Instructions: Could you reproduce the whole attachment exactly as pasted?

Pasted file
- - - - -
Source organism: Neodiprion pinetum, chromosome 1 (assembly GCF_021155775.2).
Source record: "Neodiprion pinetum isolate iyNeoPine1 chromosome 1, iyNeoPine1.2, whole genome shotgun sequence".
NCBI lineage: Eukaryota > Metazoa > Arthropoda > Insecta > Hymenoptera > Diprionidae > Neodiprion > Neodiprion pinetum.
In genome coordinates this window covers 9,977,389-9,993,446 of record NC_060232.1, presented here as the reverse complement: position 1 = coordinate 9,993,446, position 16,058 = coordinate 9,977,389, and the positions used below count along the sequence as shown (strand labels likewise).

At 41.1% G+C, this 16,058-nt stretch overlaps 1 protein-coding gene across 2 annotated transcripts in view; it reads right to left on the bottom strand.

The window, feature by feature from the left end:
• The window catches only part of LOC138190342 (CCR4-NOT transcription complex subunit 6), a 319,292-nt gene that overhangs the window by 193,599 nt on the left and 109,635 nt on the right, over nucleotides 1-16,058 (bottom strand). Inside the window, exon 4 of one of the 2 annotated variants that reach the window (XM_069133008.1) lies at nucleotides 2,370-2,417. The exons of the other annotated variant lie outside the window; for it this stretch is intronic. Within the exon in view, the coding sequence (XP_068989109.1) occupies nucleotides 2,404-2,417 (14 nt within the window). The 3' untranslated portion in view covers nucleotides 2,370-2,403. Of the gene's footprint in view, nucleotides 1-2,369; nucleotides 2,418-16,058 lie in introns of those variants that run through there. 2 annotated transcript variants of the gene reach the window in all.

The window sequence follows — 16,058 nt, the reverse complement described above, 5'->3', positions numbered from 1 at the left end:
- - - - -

Source organism: Neodiprion pinetum, chromosome 1 (assembly GCF_021155775.2).
Source record: "Neodiprion pinetum isolate iyNeoPine1 chromosome 1, iyNeoPine1.2, whole genome shotgun sequence".
NCBI lineage: Eukaryota > Metazoa > Arthropoda > Insecta > Hymenoptera > Diprionidae > Neodiprion > Neodiprion pinetum.
In genome coordinates this window covers 9,977,389-9,993,446 of record NC_060232.1, presented here as the reverse complement: position 1 = coordinate 9,993,446, position 16,058 = coordinate 9,977,389, and the positions used below count along the sequence as shown (strand labels likewise).

At 41.1% G+C, this 16,058-nt stretch overlaps 1 protein-coding gene across 2 annotated transcripts in view; it reads right to left on the bottom strand.

The window, feature by feature from the left end:
• The window catches only part of LOC138190342 (CCR4-NOT transcription complex subunit 6), a 319,292-nt gene that overhangs the window by 193,599 nt on the left and 109,635 nt on the right, over nucleotides 1-16,058 (bottom strand). Inside the window, exon 4 of one of the 2 annotated variants that reach the window (XM_069133008.1) lies at nucleotides 2,370-2,417. The exons of the other annotated variant lie outside the window; for it this stretch is intronic. Within the exon in view, the coding sequence (XP_068989109.1) occupies nucleotides 2,404-2,417 (14 nt within the window). The 3' untranslated portion in view covers nucleotides 2,370-2,403. Of the gene's footprint in view, nucleotides 1-2,369; nucleotides 2,418-16,058 lie in introns of those variants that run through there. 2 annotated transcript variants of the gene reach the window in all.

The window sequence follows — 16,058 nt, the reverse complement described above, 5'->3', positions numbered from 1 at the left end: